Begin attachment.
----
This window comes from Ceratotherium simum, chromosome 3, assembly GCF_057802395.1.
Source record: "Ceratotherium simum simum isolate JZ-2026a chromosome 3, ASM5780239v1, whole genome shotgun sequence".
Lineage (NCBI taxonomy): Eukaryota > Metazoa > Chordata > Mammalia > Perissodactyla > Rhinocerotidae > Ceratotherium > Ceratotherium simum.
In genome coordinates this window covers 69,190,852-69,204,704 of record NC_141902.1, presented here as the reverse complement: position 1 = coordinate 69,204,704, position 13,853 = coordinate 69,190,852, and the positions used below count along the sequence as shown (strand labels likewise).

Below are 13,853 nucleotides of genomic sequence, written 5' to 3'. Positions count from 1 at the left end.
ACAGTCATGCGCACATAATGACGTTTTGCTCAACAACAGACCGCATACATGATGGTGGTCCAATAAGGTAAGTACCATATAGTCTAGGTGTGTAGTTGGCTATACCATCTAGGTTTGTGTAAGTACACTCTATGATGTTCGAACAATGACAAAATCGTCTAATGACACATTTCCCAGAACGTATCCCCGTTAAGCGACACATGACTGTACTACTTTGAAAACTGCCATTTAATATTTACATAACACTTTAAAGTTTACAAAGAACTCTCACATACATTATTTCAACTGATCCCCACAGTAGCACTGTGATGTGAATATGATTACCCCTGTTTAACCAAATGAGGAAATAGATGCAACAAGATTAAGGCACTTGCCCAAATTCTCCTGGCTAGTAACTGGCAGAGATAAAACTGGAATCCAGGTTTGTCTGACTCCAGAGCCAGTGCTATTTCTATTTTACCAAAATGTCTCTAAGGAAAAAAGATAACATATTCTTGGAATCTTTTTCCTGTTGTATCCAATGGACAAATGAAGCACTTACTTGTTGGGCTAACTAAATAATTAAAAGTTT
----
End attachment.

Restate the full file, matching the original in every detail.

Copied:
This window comes from Ceratotherium simum, chromosome 3, assembly GCF_057802395.1.
Source record: "Ceratotherium simum simum isolate JZ-2026a chromosome 3, ASM5780239v1, whole genome shotgun sequence".
Lineage (NCBI taxonomy): Eukaryota > Metazoa > Chordata > Mammalia > Perissodactyla > Rhinocerotidae > Ceratotherium > Ceratotherium simum.
In genome coordinates this window covers 69,190,852-69,204,704 of record NC_141902.1, presented here as the reverse complement: position 1 = coordinate 69,204,704, position 13,853 = coordinate 69,190,852, and the positions used below count along the sequence as shown (strand labels likewise).

Below are 13,853 nucleotides of genomic sequence, written 5' to 3'. Positions count from 1 at the left end.
ACAGTCATGCGCACATAATGACGTTTTGCTCAACAACAGACCGCATACATGATGGTGGTCCAATAAGGTAAGTACCATATAGTCTAGGTGTGTAGTTGGCTATACCATCTAGGTTTGTGTAAGTACACTCTATGATGTTCGAACAATGACAAAATCGTCTAATGACACATTTCCCAGAACGTATCCCCGTTAAGCGACACATGACTGTACTACTTTGAAAACTGCCATTTAATATTTACATAACACTTTAAAGTTTACAAAGAACTCTCACATACATTATTTCAACTGATCCCCACAGTAGCACTGTGATGTGAATATGATTACCCCTGTTTAACCAAATGAGGAAATAGATGCAACAAGATTAAGGCACTTGCCCAAATTCTCCTGGCTAGTAACTGGCAGAGATAAAACTGGAATCCAGGTTTGTCTGACTCCAGAGCCAGTGCTATTTCTATTTTACCAAAATGTCTCTAAGGAAAAAAGATAACATATTCTTGGAATCTTTTTCCTGTTGTATCCAATGGACAAATGAAGCACTTACTTGTTGGGCTAACTAAATAATTAAAAGTTT